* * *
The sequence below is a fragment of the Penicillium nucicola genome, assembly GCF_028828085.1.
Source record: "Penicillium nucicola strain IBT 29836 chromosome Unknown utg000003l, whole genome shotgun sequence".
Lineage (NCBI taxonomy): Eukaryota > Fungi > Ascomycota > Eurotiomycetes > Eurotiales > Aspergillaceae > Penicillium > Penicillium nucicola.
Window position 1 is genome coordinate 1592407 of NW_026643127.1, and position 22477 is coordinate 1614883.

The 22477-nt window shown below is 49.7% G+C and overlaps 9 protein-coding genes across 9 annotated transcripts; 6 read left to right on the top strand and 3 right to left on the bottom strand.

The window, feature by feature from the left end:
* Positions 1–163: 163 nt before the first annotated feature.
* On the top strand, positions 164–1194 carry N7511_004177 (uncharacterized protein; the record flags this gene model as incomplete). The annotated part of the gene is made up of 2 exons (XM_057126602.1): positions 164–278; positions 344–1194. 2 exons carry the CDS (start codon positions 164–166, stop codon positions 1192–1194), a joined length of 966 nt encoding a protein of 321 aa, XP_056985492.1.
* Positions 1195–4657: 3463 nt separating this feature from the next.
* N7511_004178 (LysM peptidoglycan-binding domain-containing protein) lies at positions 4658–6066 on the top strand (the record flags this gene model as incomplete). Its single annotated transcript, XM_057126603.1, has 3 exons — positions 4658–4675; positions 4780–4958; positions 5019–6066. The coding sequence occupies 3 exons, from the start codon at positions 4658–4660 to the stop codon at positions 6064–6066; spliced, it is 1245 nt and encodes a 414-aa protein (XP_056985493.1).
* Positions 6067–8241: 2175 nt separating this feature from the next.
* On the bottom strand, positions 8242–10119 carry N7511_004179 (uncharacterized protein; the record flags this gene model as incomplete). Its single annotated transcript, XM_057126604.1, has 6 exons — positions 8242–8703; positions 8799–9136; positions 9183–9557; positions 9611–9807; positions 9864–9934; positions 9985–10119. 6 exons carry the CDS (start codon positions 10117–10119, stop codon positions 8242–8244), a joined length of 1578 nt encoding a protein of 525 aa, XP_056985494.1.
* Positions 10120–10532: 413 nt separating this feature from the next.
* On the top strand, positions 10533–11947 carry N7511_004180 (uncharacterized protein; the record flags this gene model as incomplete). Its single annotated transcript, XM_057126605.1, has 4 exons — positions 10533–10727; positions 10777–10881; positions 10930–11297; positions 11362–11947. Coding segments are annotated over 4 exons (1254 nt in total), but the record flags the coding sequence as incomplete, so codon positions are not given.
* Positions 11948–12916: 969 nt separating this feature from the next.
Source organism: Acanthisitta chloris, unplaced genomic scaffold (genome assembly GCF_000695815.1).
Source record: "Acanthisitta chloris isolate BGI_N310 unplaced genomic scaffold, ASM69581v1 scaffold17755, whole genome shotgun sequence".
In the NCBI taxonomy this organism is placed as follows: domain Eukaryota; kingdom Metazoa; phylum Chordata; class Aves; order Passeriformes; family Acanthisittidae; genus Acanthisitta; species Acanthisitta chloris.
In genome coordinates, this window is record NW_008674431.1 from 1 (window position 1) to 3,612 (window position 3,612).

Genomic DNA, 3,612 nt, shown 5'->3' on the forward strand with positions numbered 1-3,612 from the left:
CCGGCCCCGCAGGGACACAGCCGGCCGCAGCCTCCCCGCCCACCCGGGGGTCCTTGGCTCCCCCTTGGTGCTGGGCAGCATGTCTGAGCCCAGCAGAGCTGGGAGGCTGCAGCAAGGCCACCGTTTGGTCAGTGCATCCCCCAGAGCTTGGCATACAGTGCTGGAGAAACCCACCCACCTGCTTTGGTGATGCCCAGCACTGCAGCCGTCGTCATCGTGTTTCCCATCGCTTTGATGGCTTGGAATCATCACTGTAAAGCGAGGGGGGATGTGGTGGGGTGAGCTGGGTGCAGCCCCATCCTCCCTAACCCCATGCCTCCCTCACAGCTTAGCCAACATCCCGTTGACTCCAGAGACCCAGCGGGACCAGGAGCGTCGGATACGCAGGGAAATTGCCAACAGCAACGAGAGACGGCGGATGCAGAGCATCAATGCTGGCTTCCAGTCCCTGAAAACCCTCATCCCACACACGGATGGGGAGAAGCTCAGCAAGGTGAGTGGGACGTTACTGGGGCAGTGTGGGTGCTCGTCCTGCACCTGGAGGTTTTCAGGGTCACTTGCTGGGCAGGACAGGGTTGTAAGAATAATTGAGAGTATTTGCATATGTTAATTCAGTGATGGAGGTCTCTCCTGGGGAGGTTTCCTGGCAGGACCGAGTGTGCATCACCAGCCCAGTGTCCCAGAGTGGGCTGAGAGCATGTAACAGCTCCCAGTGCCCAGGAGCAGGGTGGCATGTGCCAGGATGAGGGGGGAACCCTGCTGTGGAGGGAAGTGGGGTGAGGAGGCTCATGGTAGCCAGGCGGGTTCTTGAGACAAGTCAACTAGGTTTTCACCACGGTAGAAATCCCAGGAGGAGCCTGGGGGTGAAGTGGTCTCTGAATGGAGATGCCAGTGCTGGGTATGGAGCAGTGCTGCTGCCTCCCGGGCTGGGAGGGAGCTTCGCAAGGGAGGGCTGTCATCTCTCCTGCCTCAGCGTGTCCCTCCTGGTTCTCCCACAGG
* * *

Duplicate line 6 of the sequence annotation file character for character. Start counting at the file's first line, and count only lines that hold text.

The window, feature by feature from the left end: